her to go down on the packet with him. She


felt as if she were going to Lave a long and
dull morning.

However, she found that Aunt Mary was
awake and in a cheerful frame, so she brought
her boots in, and sat by the garden window
while she put some new buttons on with the
delightful little clamps that save so many diffi-
cult stitches. Aunt Mary was already dressed,
though it was only nine o'clock, and was seated
before an open bureau drawer, which her
grandniece had learned to recognize as a good
sign. Aunt Mary had endless treasures of
the past carefully tucked away in little bun-
dles and boxes, and she liked to look these
over, and to show them to Betty, and tell
their history. She listened with great eager-
ness to Betty's account of papa's departure.

" I was afraid that you would feel tired this
morning," said the girl, turning a bright face
toward her aunt.

" I am sure I expected it myself," replied
Aunt Mary plaintively, " but it is n't neural-
gia weather, perhaps. At any rate, I am none
;he worse."

" I believe that a good frolic is the very best
thing for you," insisted Betty, feeling very


bold ; but Aunt Mary received this news amia-
bly, though she made no reply. Betty had re-
covered by this time from her sense of bitter
wrong at her father's departure, and after she
had talked with Aunt Mary a little while about
the grand success of the Out-of-Door Club, she
went her ways to find Becky.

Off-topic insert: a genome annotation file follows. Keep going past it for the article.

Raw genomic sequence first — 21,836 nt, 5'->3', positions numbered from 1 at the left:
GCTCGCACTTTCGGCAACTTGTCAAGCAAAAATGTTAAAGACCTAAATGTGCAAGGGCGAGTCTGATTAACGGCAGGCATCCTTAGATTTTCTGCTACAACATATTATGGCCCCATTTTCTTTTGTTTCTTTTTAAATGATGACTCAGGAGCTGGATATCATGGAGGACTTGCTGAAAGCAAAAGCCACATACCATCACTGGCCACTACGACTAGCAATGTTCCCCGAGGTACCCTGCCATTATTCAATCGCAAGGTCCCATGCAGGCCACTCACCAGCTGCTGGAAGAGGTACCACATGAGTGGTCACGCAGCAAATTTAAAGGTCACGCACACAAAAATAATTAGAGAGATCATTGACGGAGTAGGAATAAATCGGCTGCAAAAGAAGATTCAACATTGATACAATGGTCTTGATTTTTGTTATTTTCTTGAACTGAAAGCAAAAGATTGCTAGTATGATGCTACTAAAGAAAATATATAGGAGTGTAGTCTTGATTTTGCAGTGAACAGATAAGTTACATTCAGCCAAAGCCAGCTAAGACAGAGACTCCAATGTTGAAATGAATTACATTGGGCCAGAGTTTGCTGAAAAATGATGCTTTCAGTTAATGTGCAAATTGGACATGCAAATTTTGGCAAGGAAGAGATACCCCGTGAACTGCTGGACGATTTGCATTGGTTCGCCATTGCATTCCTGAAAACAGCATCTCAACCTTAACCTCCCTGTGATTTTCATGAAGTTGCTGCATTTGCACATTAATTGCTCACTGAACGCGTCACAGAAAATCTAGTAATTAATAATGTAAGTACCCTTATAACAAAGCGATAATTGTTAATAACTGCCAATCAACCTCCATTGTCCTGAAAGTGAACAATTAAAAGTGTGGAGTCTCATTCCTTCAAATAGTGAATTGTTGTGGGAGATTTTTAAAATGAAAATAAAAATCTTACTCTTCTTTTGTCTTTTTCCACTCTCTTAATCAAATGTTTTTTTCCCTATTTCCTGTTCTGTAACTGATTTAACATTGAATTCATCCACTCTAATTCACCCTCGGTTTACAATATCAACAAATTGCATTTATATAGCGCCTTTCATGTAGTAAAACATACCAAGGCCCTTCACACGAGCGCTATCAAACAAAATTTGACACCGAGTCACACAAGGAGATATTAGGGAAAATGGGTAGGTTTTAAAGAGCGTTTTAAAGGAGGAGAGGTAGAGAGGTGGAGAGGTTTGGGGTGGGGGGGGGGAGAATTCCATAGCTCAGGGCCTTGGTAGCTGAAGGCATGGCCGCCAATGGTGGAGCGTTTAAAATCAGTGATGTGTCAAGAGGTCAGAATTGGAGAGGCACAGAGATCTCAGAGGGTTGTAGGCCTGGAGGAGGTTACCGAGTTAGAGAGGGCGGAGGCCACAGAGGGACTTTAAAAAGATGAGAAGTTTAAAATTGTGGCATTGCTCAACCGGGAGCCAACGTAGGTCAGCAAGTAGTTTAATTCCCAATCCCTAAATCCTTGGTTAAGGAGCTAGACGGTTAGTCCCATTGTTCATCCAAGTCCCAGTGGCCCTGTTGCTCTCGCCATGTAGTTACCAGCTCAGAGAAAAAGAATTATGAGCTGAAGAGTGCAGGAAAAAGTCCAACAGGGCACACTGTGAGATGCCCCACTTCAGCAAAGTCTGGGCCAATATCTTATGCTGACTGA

Becky was in a very friendly mood, and ad-
mired Mr. Leicester, and wondered too at ever
having been afraid of him in other years, when
she used to see him walking sedately down the

" Papa is very sober sometimes when he is
hard at work," explained Betty with eagerness.
" He gets very tired, and then oh, I don't
mean that papa is ever aggravating, but for
days and days I know that he is working hard
and can't stop to hear about my troubles, so I
try not to talk to him ; but he always makes up
for it after a while. I don't mind now, but
when I was a little girl and first went away
from here I used to be lonely, and even cry
sometimes, and of course I did n't understand.
We get on beautifully now, and I like to read
so much that I can always cover up the dull
times with a nice book."

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Online LibrarySarah Orne JewettBetty Leicester → online text (page 10 of 13)